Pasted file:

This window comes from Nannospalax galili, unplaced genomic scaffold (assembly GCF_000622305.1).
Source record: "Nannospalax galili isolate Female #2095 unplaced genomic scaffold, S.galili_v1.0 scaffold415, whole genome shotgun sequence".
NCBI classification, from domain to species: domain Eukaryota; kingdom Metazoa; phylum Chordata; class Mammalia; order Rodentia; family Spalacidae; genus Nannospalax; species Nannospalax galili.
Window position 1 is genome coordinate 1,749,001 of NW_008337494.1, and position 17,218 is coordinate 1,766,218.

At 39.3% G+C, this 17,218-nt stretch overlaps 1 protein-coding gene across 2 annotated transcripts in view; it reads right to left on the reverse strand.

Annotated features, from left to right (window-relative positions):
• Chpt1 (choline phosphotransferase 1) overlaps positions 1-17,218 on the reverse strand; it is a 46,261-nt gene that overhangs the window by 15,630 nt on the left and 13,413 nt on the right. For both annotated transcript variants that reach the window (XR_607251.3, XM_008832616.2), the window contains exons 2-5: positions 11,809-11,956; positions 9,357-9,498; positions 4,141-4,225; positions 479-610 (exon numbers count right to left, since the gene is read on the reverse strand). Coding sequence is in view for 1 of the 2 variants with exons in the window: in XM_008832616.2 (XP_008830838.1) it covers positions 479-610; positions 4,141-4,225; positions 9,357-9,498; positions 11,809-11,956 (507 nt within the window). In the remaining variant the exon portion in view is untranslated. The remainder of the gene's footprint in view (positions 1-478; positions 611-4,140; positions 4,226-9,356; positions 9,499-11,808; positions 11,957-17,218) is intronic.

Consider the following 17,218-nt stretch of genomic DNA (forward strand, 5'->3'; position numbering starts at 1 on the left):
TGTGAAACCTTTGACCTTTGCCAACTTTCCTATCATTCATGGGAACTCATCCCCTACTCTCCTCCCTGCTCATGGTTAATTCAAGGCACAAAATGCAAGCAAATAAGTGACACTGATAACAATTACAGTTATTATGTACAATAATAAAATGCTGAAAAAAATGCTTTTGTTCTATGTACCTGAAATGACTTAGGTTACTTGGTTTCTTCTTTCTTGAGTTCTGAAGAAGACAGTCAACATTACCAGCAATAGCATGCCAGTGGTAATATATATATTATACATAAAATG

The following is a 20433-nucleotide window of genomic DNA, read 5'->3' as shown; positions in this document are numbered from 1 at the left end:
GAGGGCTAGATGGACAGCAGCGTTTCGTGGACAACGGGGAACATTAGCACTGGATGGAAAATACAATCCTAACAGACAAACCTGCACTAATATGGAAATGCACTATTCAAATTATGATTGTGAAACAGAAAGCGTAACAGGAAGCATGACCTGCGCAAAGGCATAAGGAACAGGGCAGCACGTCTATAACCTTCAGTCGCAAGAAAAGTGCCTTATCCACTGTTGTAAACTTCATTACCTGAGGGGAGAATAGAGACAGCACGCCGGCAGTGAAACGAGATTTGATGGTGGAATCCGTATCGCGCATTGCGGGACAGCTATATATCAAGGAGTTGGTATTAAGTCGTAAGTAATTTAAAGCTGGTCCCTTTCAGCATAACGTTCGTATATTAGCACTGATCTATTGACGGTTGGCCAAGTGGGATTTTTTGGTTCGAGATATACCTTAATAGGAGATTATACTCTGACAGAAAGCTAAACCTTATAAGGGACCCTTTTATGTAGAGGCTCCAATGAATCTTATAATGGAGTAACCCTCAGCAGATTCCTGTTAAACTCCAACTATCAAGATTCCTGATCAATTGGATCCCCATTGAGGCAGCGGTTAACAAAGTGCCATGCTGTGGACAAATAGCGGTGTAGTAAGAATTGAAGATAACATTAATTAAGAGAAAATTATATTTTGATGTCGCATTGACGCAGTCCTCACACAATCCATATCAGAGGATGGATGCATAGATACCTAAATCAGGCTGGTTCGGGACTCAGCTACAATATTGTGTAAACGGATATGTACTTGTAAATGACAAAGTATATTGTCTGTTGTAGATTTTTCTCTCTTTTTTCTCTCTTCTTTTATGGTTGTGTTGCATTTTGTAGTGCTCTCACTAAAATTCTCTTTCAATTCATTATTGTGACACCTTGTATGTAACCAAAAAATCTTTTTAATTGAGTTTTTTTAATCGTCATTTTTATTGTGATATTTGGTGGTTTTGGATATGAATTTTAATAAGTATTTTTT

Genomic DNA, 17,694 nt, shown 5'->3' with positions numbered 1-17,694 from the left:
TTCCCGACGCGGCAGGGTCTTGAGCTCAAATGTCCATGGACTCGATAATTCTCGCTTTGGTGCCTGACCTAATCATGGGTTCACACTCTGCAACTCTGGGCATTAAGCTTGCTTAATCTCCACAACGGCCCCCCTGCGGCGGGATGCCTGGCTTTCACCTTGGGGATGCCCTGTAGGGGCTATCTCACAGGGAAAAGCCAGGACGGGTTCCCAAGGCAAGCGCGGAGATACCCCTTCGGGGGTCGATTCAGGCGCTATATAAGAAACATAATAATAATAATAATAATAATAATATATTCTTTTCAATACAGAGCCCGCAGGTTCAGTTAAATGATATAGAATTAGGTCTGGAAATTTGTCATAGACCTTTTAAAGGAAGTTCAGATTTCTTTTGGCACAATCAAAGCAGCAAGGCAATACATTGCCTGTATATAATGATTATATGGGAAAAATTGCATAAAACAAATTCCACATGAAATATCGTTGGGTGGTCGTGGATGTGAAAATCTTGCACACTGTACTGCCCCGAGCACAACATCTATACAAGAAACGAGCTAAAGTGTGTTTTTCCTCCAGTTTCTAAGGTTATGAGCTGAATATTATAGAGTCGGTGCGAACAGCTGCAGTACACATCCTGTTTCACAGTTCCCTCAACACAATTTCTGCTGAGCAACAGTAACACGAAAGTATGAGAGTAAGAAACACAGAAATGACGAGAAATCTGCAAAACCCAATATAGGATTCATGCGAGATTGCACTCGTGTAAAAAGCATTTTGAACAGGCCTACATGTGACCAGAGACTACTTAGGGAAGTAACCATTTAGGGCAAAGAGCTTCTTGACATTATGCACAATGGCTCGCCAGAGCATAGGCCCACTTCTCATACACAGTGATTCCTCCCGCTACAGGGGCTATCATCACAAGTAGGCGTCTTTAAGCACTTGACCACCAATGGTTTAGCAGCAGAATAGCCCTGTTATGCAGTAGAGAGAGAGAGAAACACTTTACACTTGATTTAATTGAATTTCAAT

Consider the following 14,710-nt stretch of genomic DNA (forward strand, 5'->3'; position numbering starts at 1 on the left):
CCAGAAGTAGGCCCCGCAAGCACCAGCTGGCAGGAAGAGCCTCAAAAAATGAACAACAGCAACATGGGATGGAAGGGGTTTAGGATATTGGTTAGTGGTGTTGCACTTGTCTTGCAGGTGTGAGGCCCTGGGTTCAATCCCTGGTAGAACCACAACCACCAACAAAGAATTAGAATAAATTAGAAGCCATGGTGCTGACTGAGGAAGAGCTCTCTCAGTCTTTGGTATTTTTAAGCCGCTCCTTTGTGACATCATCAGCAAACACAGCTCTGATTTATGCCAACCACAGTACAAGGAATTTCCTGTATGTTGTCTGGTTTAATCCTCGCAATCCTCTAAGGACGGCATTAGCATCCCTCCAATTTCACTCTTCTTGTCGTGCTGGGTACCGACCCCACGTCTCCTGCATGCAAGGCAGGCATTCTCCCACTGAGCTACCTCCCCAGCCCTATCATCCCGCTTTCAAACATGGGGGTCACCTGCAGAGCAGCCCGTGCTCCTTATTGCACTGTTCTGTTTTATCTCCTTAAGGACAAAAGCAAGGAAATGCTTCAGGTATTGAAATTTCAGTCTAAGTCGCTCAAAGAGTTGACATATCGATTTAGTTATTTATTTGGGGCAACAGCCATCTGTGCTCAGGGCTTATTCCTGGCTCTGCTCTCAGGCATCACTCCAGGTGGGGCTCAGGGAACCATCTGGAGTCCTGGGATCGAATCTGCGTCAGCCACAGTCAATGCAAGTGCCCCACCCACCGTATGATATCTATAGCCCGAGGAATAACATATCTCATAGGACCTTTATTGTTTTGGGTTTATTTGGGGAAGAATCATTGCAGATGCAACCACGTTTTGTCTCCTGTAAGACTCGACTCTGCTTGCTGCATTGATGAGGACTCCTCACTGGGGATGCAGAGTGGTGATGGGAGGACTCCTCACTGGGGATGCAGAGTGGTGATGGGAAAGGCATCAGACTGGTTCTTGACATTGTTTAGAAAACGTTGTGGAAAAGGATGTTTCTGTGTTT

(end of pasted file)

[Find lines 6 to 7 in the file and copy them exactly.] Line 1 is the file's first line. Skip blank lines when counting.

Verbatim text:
Annotated features, from left to right (window-relative positions):
• Chpt1 (choline phosphotransferase 1) overlaps positions 1-17,218 on the reverse strand; it is a 46,261-nt gene that overhangs the window by 15,630 nt on the left and 13,413 nt on the right. For both annotated transcript variants that reach the window (XR_607251.3, XM_008832616.2), the window contains exons 2-5: positions 11,809-11,956; positions 9,357-9,498; positions 4,141-4,225; positions 479-610 (exon numbers count right to left, since the gene is read on the reverse strand). Coding sequence is in view for 1 of the 2 variants with exons in the window: in XM_008832616.2 (XP_008830838.1) it covers positions 479-610; positions 4,141-4,225; positions 9,357-9,498; positions 11,809-11,956 (507 nt within the window). In the remaining variant the exon portion in view is untranslated. The remainder of the gene's footprint in view (positions 1-478; positions 611-4,140; positions 4,226-9,356; positions 9,499-11,808; positions 11,957-17,218) is intronic.